In the ongoing case of the U.S Securities and Exchange Commission v. Ripple Labs, it would seem that not one day passes without one of the parties filing a new letter or a motion. This time, it’s the San Francisco-based blockchain firm in the news after counsel Andrew Ceresney wrote to Judge Sarah Netburn requesting that some of the documents attached with its letters to the SEC remain sealed.
— James K. Filan (@FilanLaw) March 25, 2021
According to Ceresney, “they contain Ripple’s confidential, private business information and the presumption of public access to documents filed solely in connection with discovery disputes is minimal.” The counsel added,
“All four documents were designated as Confidential by Ripple under the terms of the Protective Order passed by Judge Torres. Making these documents public at this preliminary stage would allow the SEC to unilaterally undo the protections offered by the protective order.”
Ceresney also contended that the documents in question aren’t judicial documents under law, and even if interpreted as such, “any weight assigned to the presumption of access must be minimal.”
The aforementioned letter also expanded on the nature of the exhibits in question. The said exhibits include an internal email between Ripple employees discussing financial information with a private foundation, a memorandum expanding on Ripple’s business strategy, as well as email communications between Ripple and an early-stage investor.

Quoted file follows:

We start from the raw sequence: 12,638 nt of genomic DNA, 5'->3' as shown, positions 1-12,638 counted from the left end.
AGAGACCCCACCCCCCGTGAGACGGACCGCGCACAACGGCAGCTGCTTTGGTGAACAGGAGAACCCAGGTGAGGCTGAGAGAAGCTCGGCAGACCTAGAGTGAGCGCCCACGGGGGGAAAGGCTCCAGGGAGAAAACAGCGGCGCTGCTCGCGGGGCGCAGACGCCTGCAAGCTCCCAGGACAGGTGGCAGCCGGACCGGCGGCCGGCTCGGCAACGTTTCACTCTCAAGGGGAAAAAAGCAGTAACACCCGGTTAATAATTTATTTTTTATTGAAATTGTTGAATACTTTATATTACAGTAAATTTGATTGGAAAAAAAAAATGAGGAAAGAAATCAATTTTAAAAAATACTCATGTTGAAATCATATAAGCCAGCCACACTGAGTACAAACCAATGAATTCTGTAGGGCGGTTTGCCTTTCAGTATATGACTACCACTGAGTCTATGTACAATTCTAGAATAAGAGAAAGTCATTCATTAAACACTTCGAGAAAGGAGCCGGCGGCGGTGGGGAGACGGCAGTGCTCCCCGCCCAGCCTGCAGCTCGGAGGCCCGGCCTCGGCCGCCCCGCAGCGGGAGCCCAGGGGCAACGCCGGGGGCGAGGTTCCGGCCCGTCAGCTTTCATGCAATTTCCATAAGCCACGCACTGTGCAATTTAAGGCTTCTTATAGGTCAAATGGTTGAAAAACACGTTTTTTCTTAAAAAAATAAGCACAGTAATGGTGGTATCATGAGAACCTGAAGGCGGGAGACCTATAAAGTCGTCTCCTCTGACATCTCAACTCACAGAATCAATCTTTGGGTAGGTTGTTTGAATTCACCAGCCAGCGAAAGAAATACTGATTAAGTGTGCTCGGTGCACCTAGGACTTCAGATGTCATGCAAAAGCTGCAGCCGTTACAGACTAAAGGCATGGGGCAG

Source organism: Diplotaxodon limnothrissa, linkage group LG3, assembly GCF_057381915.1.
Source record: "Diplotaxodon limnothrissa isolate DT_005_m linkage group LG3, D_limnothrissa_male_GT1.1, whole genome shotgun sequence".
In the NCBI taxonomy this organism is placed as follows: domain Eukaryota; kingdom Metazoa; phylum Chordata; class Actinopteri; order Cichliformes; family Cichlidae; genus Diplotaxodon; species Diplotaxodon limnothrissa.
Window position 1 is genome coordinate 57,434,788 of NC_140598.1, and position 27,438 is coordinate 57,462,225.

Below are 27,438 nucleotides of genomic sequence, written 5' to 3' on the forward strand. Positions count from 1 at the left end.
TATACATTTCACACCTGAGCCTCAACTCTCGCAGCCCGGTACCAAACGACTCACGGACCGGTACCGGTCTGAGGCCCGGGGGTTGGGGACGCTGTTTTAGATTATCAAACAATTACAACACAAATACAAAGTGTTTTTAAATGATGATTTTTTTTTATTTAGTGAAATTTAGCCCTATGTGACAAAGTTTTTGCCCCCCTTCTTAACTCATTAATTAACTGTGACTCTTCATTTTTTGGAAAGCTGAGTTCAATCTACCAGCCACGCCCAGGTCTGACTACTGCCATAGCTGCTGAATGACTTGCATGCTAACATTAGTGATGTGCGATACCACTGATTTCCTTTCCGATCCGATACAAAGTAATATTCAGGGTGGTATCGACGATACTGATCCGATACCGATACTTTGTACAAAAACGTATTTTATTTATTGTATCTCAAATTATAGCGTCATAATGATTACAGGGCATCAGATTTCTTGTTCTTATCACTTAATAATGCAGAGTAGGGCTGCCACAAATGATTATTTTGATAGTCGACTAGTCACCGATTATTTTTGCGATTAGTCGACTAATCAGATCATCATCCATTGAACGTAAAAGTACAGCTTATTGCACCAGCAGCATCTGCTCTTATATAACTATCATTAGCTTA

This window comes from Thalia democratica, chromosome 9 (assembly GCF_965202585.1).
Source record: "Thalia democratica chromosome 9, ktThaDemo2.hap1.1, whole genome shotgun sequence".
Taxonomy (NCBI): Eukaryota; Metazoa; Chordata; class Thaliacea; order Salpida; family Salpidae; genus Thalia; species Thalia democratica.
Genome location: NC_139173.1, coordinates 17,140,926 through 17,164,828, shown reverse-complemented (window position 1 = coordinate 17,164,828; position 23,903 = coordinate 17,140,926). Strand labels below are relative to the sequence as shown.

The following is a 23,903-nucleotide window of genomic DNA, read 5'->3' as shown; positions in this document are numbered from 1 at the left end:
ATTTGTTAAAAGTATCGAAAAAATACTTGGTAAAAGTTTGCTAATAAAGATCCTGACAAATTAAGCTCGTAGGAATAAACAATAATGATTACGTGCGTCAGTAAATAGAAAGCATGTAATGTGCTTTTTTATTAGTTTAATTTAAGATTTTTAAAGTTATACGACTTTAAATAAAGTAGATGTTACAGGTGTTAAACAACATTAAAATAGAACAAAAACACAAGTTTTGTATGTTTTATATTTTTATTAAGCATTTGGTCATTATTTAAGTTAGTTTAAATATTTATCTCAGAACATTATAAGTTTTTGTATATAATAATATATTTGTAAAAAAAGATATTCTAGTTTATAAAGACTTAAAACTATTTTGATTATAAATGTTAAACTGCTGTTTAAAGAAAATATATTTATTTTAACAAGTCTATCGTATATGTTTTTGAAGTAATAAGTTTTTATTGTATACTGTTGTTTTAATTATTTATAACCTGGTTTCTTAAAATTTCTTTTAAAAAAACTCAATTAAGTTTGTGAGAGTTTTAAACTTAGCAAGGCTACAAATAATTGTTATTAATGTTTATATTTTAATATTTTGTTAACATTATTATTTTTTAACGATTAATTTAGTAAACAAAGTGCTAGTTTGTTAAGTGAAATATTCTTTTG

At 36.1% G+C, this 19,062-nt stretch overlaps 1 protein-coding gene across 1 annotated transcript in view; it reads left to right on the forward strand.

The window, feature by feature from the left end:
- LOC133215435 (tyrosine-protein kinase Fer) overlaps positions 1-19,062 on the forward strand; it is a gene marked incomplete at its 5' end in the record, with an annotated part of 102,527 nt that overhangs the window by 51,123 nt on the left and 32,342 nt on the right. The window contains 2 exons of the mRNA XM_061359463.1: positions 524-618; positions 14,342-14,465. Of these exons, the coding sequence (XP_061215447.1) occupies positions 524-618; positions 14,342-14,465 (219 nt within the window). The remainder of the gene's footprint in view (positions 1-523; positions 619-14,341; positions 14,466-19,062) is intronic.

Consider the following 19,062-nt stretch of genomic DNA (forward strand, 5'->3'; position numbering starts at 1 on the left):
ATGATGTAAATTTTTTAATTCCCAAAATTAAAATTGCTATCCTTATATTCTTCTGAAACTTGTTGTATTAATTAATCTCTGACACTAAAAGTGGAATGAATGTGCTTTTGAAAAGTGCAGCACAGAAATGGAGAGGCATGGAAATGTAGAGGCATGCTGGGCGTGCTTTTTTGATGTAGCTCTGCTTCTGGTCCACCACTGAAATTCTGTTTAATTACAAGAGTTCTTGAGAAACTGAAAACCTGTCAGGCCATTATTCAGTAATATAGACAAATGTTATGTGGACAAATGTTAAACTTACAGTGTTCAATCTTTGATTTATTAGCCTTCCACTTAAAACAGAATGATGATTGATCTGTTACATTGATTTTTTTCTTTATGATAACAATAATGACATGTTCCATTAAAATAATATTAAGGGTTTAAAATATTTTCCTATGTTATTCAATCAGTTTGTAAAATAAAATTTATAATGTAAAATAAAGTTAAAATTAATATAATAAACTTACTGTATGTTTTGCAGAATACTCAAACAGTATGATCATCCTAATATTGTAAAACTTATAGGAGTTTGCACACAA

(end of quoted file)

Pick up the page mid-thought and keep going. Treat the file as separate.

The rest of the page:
The counsel for Ripple Labs concluded the letter by asserting that the regulatory agency should not be given unilateral powers to make Ripple’s confidential documents, including documents reflecting business strategy, fundraising plans, legal advice, and product development, public merely by attaching them to a court filing.
It’s worth noting, however, that Ceresney also requested leave to propose redactions in the documents, if the court rules the documents should indeed be made public.
This isn’t the first time Ripple and the SEC have found each other at loggerheads about what documents are relevant in the present case. Just a few weeks ago, Ripple execs Larsen and Garlinghouse’s personal finances came under the scanner after the SEC argued that they had intermingled their finances with Ripple Labs’.
Just this week alone, another tussle broke out between the two over Ripple’s request to compel the SEC to provide documents pertaining to Bitcoin and Ether. To the same, the SEC responded,
“…. simply invoking comparisons to Bitcoin and Ether (or labeling a digital asset a currency) is not a cognizable defense. Discovery pertaining to Bitcoin and Ether can therefore have no bearing on the issues in this case.”
The same will be the subject of discussion during a telephonic conference scheduled for 6 April.